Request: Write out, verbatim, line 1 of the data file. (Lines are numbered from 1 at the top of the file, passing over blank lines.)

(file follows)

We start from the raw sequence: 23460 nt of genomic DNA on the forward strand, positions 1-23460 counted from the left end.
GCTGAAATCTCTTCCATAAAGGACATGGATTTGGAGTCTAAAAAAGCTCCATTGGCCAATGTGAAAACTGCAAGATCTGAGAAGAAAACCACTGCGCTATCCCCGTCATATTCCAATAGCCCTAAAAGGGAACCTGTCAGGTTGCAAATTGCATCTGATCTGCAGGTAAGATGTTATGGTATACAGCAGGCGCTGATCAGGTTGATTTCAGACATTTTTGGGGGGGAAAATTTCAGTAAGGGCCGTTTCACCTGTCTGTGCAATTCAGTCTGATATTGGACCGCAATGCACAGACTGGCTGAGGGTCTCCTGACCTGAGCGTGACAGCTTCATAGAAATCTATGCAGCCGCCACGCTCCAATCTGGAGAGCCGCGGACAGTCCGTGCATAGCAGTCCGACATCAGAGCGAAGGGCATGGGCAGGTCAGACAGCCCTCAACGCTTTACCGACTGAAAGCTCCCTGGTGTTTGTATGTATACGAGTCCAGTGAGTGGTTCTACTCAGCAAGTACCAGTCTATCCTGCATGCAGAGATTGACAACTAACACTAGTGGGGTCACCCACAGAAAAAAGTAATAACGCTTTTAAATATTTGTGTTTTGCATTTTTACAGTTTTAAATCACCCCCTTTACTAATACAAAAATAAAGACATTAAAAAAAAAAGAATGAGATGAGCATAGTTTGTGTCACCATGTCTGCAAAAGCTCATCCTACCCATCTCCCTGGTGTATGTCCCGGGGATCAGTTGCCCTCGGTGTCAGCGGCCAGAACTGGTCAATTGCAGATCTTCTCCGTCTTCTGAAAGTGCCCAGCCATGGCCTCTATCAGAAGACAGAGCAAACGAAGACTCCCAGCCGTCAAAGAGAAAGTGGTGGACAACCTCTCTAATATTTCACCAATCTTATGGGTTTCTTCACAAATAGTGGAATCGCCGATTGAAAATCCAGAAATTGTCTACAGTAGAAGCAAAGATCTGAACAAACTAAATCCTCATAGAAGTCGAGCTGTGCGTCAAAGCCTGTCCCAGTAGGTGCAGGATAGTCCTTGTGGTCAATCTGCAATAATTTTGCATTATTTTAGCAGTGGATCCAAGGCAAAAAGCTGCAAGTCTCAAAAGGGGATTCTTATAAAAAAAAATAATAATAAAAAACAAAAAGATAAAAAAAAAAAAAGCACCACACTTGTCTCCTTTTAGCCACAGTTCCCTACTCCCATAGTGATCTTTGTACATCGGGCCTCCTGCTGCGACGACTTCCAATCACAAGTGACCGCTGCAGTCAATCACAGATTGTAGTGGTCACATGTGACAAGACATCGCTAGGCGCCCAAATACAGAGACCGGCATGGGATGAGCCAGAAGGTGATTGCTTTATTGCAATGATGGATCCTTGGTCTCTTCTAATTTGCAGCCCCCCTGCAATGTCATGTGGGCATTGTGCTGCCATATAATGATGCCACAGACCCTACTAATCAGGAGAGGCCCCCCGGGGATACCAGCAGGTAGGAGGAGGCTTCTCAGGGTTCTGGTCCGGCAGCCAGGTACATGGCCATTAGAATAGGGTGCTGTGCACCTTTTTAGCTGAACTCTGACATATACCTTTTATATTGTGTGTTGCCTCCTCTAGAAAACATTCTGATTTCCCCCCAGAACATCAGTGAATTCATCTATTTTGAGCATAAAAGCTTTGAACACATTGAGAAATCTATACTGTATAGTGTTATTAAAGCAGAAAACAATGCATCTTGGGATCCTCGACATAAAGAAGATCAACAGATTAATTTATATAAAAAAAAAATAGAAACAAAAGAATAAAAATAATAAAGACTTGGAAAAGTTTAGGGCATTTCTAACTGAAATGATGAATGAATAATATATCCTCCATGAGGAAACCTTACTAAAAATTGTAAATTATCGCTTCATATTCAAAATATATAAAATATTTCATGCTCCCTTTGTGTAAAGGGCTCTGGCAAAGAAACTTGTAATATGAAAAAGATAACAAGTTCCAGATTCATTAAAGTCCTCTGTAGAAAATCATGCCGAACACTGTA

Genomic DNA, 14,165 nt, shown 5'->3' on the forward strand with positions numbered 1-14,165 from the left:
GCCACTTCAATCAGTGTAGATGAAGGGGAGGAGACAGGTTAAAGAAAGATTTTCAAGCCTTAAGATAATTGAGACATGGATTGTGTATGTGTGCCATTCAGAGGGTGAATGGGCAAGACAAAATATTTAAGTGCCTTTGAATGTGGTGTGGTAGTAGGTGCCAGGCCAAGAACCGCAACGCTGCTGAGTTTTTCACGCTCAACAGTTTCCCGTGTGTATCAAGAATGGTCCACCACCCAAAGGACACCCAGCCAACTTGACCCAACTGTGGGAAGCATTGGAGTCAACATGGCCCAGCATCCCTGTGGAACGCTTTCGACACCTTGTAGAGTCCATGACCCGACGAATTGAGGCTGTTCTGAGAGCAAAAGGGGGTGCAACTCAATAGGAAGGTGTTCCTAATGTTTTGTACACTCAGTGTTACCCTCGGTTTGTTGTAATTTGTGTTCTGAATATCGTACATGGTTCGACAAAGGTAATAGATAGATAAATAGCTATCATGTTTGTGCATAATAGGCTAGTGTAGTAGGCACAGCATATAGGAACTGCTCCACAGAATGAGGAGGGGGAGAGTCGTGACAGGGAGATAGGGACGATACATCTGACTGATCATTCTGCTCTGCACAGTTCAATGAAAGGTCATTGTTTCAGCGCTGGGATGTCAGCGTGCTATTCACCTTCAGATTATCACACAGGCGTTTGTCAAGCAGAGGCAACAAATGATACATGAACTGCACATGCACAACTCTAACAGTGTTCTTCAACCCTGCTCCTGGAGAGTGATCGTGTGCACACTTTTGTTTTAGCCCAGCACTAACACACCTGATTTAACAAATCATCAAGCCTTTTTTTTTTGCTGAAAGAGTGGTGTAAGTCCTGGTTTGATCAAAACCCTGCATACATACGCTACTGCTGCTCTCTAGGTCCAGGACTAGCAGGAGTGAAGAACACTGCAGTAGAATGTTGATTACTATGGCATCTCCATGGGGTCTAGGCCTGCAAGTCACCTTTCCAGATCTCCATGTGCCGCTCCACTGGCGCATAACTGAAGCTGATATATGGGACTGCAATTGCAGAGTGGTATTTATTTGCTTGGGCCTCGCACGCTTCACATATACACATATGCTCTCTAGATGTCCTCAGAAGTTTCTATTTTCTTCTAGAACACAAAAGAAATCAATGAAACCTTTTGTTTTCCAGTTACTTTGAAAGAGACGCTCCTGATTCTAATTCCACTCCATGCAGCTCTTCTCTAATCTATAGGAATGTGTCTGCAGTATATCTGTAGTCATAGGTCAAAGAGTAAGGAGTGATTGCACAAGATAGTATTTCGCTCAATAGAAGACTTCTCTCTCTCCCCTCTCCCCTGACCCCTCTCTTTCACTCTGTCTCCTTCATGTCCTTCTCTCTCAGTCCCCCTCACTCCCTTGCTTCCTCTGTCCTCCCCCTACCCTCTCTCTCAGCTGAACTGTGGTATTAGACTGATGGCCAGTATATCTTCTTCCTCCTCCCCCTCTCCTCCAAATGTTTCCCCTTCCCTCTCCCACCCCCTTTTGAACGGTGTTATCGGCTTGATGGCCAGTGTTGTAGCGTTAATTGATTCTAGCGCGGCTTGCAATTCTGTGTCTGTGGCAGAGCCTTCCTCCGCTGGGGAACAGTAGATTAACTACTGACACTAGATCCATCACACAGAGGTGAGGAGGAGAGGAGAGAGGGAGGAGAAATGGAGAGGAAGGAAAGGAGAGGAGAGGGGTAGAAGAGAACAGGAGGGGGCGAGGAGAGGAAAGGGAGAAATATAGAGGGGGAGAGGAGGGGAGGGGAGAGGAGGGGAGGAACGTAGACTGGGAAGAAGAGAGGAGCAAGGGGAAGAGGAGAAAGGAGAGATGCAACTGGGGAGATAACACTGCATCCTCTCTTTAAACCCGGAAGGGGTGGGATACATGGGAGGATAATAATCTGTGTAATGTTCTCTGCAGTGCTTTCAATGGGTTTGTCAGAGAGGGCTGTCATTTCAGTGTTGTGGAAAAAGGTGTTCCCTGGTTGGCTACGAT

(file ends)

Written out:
We start from the raw sequence: 23460 nt of genomic DNA on the forward strand, positions 1-23460 counted from the left end.